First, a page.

Safety concerns are a barrier to uptake of the hepatitis B virus (HBV) vaccine among infants in the United States, according to a new report presented at the 2014 American Academy of Pediatrics (AAP) National Conference, Healio reports.

The study highlights that universal hep B screening is considered safe and is recommended in the United States for babies in the immediate postnatal period.

Doctors are becoming increasingly concerned that parents who refuse the vaccinations for their kids will put many Americans unnecessarily at risk for the potentially deadly, but entirely preventable, liver disease.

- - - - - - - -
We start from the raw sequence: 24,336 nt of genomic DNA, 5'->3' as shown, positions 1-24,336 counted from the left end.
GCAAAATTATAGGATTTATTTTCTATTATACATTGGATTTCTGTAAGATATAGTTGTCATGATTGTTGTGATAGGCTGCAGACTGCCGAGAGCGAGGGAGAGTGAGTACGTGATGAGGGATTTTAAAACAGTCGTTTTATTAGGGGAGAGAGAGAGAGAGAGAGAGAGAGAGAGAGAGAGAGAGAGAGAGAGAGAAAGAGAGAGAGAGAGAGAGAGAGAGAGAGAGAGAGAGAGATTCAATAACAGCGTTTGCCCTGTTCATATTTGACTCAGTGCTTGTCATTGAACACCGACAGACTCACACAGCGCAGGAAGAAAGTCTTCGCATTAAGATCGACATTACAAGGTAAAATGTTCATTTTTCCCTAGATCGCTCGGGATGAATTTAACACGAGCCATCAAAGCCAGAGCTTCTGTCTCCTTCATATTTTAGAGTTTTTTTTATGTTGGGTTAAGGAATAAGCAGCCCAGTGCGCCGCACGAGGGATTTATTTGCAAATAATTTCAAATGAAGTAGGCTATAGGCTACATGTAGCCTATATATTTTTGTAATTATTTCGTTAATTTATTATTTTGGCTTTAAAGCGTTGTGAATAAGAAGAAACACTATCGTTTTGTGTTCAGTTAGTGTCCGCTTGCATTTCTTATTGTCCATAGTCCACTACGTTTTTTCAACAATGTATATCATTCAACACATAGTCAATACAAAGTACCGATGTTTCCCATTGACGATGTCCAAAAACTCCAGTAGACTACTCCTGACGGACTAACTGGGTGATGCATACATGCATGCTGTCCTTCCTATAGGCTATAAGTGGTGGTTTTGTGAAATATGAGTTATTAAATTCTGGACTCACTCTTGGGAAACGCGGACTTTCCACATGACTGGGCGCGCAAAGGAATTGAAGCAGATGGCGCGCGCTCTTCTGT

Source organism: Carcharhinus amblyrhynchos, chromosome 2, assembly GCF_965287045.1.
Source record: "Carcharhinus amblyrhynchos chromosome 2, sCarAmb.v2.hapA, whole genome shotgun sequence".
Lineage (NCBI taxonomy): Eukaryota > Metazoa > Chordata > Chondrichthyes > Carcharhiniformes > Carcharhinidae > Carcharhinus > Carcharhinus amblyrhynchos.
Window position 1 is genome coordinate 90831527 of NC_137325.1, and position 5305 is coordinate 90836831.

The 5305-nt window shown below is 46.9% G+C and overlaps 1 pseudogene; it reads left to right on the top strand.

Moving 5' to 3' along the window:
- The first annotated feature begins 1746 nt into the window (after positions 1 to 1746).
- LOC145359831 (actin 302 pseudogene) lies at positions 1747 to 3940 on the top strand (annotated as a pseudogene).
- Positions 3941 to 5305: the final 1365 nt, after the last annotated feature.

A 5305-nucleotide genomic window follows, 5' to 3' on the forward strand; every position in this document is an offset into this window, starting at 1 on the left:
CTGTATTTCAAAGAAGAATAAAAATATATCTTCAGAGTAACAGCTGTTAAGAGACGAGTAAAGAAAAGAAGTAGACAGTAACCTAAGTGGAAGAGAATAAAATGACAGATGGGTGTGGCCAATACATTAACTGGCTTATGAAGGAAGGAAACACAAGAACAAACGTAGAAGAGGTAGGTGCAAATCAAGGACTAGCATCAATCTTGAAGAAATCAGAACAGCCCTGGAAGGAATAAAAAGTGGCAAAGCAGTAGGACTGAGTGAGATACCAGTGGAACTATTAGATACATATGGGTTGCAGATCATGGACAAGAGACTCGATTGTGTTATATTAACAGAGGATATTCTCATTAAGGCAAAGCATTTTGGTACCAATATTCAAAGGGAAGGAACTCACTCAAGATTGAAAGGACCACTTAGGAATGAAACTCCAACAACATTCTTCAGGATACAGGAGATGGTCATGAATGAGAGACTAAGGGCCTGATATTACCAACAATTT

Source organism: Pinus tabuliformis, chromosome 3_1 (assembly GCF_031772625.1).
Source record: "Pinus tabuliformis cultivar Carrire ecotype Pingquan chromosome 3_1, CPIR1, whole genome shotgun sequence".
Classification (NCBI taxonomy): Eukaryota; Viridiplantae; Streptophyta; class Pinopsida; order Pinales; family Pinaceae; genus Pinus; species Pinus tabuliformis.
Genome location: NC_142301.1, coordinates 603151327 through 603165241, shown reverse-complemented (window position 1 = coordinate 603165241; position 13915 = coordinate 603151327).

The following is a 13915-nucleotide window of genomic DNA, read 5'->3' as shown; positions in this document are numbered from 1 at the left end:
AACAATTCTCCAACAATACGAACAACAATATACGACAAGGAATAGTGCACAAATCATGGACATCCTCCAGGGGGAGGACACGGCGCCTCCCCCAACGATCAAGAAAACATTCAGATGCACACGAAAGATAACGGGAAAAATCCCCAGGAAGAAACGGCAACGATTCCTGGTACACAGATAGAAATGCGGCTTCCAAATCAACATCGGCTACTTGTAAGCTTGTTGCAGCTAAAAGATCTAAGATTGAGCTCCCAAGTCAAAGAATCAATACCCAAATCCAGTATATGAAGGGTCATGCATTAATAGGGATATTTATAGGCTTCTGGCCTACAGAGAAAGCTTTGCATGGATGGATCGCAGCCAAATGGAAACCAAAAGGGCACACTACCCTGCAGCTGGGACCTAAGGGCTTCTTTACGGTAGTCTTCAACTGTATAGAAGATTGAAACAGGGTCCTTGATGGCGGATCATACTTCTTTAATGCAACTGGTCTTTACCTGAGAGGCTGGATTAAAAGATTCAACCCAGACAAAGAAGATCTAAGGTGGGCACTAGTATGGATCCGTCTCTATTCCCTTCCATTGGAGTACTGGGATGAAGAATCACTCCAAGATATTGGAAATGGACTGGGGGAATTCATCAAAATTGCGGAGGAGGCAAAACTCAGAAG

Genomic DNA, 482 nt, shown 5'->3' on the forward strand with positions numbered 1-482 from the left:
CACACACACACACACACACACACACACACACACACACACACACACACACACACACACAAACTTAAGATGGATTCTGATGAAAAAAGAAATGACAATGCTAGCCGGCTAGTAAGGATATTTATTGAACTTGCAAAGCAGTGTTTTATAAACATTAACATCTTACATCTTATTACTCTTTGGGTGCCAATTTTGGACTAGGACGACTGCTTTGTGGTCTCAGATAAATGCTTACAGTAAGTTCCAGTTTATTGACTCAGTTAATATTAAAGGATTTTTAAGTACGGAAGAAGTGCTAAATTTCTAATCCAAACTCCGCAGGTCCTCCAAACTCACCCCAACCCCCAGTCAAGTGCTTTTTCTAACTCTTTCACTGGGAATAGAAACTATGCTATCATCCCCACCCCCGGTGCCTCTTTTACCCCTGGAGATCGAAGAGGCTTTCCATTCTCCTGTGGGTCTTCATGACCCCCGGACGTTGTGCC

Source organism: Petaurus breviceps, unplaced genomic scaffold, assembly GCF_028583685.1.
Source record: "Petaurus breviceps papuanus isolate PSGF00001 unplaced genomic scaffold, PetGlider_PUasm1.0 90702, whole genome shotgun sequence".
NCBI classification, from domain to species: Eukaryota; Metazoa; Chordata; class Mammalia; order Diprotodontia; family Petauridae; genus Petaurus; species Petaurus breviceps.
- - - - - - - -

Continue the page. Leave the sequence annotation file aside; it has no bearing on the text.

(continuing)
For the study, researchers surveyed 659 parents about their intentions for vaccinating their infants against hep B. Among them, 81 percent consented and 8 percent planned the shot at their baby’s two-week hospital visit. However, 5 percent of parents said they did not want the vaccine and 6 percent said they were undecided.

The most common reason for refusal was that parents thought their child was too young to receive the shot. The second most common reason was that parents did not think their child was at risk for HBV. Other parents were worried about the overall safety of the vaccine. Most reported getting their information about the vaccine online.

The AAP suggests doctors plan strategic interventions for parents who refuse the HBV vaccine. The idea is to help parents weigh the benefits and risks, discuss hep B shots earlier on during pregnancy, and recommend more factual resources.